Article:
For members


Will my Swiss health insurance cover treatment in another canton?

While health insurance falls under a Swiss federal law, each canton is responsible for administering the system on its own territory. What happens if you need to consult a doctor or be hospitalised in another area?

Will my Swiss health insurance cover treatment in another canton?
Emergency situations allow you to be treated anywhere in Switzerland. Photo: RODNAE Productions on Pexels

While in some countries you may be restricted from visiting certain doctors, generally speaking, Switzerland’s health insurance system is based on the principle on free choice.

What does this mean?

According to the Federal Office of Public Health (FOPH), “a patient is basically entitled to a free choice of healthcare professional or public care facility”.

As The Local reported last week, this means that in its standard form, the basic compulsory insurance — KVG in German and LaMal in French and Italian — allows policyholders to choose their own GPs and consult specialists of their choice without a referral.

These rights are limited only if you buy a cheaper but more restrictive plan like the Health Maintainance Organisation (HMO), Telmed, or Family Doctor model, all of which require you to get prior approval of doctors for non-emergency care.

READ MORE: EXPLAINED: How to see a specialist doctor in Switzerland without a referral

What about getting treatment in another canton?

It all depends on what kind of medical help you are seeking.

For instance, if, for whatever reason you want to consult a doctor or get an elective surgery in another canton, your health insurance will not totally cover the costs.

KVG / LaMal will only pay for treatment (both outpatient and in-hospital) in the canton where the patient lives, according to the FOPH.

However, this rule applies only to non-urgent situations; emergency cases are treated differently.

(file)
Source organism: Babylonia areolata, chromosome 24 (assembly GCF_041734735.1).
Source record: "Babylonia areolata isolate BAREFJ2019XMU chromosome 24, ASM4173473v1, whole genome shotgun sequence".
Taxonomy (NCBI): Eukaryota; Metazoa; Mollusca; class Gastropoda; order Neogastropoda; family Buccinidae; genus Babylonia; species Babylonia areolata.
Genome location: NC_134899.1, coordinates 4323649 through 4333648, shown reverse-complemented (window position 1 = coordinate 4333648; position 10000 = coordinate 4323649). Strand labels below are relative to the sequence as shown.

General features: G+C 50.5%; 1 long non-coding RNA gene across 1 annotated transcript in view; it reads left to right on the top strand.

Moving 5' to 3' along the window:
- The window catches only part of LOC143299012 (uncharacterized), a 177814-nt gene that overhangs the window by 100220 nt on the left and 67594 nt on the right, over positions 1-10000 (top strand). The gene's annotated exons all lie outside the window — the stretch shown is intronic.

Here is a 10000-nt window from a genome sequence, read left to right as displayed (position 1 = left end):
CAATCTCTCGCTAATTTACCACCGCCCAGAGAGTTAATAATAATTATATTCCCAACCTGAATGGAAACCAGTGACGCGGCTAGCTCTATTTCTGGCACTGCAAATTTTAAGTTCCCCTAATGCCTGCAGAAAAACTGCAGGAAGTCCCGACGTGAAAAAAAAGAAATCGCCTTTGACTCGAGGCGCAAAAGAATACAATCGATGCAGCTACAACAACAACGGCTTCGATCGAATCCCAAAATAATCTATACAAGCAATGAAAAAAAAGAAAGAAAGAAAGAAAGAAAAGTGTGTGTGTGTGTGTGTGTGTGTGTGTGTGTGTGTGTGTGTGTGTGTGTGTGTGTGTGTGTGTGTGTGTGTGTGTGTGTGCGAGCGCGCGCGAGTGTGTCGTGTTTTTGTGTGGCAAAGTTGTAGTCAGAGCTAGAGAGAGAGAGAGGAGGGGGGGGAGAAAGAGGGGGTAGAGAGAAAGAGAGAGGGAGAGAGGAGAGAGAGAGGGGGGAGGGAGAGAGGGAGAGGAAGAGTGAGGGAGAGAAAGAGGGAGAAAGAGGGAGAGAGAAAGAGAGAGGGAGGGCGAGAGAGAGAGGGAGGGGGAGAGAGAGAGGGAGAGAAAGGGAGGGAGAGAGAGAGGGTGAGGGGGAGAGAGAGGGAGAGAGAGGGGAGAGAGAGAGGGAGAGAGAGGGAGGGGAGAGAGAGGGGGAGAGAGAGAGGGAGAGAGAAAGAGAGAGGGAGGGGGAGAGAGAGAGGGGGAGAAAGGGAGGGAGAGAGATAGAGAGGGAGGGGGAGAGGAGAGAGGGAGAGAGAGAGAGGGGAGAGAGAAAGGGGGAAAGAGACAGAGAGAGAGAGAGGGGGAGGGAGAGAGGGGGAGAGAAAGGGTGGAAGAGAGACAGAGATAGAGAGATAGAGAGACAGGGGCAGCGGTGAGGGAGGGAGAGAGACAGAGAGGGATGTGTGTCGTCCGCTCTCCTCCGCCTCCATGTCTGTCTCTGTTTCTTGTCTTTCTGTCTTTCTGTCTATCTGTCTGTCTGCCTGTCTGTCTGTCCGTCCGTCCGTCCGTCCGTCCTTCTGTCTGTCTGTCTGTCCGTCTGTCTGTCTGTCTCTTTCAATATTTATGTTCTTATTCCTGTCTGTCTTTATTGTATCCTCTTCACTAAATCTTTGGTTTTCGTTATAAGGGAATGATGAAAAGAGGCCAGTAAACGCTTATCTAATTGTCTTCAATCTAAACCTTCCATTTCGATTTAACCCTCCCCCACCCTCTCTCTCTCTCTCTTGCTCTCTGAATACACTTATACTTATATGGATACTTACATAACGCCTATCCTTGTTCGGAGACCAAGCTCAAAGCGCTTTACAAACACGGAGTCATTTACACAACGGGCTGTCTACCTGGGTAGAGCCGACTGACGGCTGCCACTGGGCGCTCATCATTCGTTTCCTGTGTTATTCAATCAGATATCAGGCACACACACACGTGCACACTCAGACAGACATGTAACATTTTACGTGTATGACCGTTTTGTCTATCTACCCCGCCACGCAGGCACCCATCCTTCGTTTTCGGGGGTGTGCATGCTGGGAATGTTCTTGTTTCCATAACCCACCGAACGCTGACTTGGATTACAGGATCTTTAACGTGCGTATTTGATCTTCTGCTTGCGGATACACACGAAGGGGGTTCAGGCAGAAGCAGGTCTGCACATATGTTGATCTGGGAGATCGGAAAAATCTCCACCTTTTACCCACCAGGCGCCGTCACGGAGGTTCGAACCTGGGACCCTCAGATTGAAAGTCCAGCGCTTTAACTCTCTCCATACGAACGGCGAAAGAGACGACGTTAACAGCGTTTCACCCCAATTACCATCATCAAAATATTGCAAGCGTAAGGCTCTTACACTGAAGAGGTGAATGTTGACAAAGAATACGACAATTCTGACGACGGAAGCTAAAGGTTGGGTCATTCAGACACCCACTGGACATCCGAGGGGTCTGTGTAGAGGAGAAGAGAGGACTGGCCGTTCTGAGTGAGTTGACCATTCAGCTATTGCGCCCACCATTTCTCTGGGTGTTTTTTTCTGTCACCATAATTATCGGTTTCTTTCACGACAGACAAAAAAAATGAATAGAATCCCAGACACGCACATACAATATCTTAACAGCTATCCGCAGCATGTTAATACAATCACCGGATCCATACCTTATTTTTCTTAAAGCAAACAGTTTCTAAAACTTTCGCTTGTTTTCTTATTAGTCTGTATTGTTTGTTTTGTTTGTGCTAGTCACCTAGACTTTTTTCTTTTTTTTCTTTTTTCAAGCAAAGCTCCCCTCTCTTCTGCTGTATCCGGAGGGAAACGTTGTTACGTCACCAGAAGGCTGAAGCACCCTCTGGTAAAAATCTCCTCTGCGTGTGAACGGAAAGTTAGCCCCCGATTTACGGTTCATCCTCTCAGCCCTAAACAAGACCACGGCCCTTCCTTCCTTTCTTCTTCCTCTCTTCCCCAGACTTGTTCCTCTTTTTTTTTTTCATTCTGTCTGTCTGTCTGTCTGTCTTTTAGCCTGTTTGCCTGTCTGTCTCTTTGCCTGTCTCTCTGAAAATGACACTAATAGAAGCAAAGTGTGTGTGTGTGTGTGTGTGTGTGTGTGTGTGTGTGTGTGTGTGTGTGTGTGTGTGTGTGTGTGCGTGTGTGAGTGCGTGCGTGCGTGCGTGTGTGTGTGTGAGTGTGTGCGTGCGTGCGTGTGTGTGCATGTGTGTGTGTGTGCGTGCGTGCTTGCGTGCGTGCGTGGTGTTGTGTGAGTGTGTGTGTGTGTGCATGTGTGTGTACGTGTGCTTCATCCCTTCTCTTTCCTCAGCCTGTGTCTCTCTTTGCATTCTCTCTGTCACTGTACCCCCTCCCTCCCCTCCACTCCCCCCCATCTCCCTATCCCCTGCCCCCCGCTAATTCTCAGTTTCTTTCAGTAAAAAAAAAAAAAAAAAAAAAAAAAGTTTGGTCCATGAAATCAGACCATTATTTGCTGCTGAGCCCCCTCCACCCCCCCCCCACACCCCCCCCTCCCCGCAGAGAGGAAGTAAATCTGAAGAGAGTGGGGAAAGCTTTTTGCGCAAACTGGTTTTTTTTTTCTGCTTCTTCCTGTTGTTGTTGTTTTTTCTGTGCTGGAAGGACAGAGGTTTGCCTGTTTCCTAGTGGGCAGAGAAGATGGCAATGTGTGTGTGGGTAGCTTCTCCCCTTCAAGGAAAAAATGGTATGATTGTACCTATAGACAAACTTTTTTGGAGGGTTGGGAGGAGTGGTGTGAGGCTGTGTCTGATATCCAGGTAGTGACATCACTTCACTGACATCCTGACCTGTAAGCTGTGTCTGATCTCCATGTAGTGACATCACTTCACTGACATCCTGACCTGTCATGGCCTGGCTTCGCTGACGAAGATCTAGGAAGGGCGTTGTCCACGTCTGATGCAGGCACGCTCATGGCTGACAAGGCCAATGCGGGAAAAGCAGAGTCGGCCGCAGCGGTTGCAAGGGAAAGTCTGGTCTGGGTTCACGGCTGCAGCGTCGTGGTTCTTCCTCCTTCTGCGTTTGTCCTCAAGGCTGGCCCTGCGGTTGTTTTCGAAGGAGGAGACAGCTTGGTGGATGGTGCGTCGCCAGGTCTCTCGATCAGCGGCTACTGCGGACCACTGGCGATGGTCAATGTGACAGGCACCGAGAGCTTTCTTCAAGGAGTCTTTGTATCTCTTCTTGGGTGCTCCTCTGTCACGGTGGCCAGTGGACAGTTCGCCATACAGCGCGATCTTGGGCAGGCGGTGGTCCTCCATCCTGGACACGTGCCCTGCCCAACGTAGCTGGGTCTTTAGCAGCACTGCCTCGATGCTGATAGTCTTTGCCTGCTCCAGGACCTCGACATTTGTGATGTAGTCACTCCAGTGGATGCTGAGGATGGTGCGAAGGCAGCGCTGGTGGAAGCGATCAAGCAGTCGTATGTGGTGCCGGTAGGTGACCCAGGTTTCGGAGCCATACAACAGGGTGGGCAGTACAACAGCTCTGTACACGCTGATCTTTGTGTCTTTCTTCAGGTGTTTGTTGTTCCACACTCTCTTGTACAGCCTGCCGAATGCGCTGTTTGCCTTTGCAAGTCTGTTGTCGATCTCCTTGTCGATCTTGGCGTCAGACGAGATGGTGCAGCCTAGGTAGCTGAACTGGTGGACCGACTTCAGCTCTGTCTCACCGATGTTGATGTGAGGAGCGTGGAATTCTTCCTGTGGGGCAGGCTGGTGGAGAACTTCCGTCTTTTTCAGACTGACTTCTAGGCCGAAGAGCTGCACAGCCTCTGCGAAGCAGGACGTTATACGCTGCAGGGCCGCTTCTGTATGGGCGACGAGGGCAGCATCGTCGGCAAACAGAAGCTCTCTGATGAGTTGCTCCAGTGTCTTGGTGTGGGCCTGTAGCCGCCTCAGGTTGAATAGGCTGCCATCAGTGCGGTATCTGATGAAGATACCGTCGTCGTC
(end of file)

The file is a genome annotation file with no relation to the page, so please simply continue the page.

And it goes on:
If you injure yourself skiing or require urgent surgery while visiting another canton and can’t be easily transferred to a hospital close to your home, then your insurance will cover all the the costs of medical treatment.

“In an emergency, you can go to any hospital in Switzerland”, FOPH said, adding that it must be an authorised public health facility, rather than a private clinic, which in principle is not covered by the basic insurance.

It defines “emergency” as a situation when “your state of health does not permit you to be taken to a hospital in the canton where you live. You will be transferred to a hospital in the canton where you live as soon as this is possible and sensible”.

FOPH also allows out-of-canton treatment for “particular medical reasons” — that is, if the required care can’t be provided at a public healthcare facility in your canton of residence.

Will the insurance cover any medical costs if you decide to opt for a non-emergency treatment in another canton?

If you are treated in an approved public health facility, your basic insurance will pay the difference between the tariff charged by that hospital and the tariff charged for the same treatment in a hospital in your canton of residence.

If the treatment in the other canton is more expensive than in your home canton, you will have to play the difference yourself, according to the FOPH.

If, however, you have a private or other supplemental coverage in addition to KVG / LaMal, these additional plans might cover the non-refunded difference, but check with your carrier first.

READ MORE: What isn’t covered by Switzerland’s compulsory health insurance?

What are The Local Switzerland’s reader questions?

As part of our service to our readers and members, we often answer questions on life in Switzerland via email when people get in touch with us. 

When these have value to the greater Local Switzerland community, we put them together as an article, with ‘reader question’ in the headline. 

All readers of The Local Switzerland can ask a reader question, i.e. you do not need to be a member. If you do find our reporting valuable however, then please consider signing up